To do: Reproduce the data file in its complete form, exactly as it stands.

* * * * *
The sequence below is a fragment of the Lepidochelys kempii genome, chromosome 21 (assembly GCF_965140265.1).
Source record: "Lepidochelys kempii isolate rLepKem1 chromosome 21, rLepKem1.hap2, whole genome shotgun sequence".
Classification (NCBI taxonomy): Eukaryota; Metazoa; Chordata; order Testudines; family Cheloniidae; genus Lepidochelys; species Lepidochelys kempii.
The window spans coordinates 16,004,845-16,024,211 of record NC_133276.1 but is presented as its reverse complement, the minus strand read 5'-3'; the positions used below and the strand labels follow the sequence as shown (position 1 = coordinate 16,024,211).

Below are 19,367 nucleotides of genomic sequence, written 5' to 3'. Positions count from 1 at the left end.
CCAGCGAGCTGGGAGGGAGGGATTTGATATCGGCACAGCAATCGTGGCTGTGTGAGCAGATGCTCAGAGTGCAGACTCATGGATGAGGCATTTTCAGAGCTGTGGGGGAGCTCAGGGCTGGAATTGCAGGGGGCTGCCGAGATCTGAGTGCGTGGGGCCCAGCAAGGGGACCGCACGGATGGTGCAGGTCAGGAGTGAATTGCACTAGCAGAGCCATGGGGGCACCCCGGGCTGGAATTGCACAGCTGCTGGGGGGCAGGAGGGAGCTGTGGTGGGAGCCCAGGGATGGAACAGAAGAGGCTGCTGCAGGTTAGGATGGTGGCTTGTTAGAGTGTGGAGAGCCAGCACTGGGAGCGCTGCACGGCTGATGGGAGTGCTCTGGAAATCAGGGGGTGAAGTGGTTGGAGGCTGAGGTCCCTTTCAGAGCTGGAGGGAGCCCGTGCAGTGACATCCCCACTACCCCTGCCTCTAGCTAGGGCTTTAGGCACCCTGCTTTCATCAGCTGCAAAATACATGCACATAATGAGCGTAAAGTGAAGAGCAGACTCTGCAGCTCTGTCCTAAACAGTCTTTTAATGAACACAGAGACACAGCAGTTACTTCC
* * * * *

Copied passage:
The sequence below is a fragment of the Lepidochelys kempii genome, chromosome 21 (assembly GCF_965140265.1).
Source record: "Lepidochelys kempii isolate rLepKem1 chromosome 21, rLepKem1.hap2, whole genome shotgun sequence".
Classification (NCBI taxonomy): Eukaryota; Metazoa; Chordata; order Testudines; family Cheloniidae; genus Lepidochelys; species Lepidochelys kempii.
The window spans coordinates 16,004,845-16,024,211 of record NC_133276.1 but is presented as its reverse complement, the minus strand read 5'-3'; the positions used below and the strand labels follow the sequence as shown (position 1 = coordinate 16,024,211).

Below are 19,367 nucleotides of genomic sequence, written 5' to 3'. Positions count from 1 at the left end.
CCAGCGAGCTGGGAGGGAGGGATTTGATATCGGCACAGCAATCGTGGCTGTGTGAGCAGATGCTCAGAGTGCAGACTCATGGATGAGGCATTTTCAGAGCTGTGGGGGAGCTCAGGGCTGGAATTGCAGGGGGCTGCCGAGATCTGAGTGCGTGGGGCCCAGCAAGGGGACCGCACGGATGGTGCAGGTCAGGAGTGAATTGCACTAGCAGAGCCATGGGGGCACCCCGGGCTGGAATTGCACAGCTGCTGGGGGGCAGGAGGGAGCTGTGGTGGGAGCCCAGGGATGGAACAGAAGAGGCTGCTGCAGGTTAGGATGGTGGCTTGTTAGAGTGTGGAGAGCCAGCACTGGGAGCGCTGCACGGCTGATGGGAGTGCTCTGGAAATCAGGGGGTGAAGTGGTTGGAGGCTGAGGTCCCTTTCAGAGCTGGAGGGAGCCCGTGCAGTGACATCCCCACTACCCCTGCCTCTAGCTAGGGCTTTAGGCACCCTGCTTTCATCAGCTGCAAAATACATGCACATAATGAGCGTAAAGTGAAGAGCAGACTCTGCAGCTCTGTCCTAAACAGTCTTTTAATGAACACAGAGACACAGCAGTTACTTCC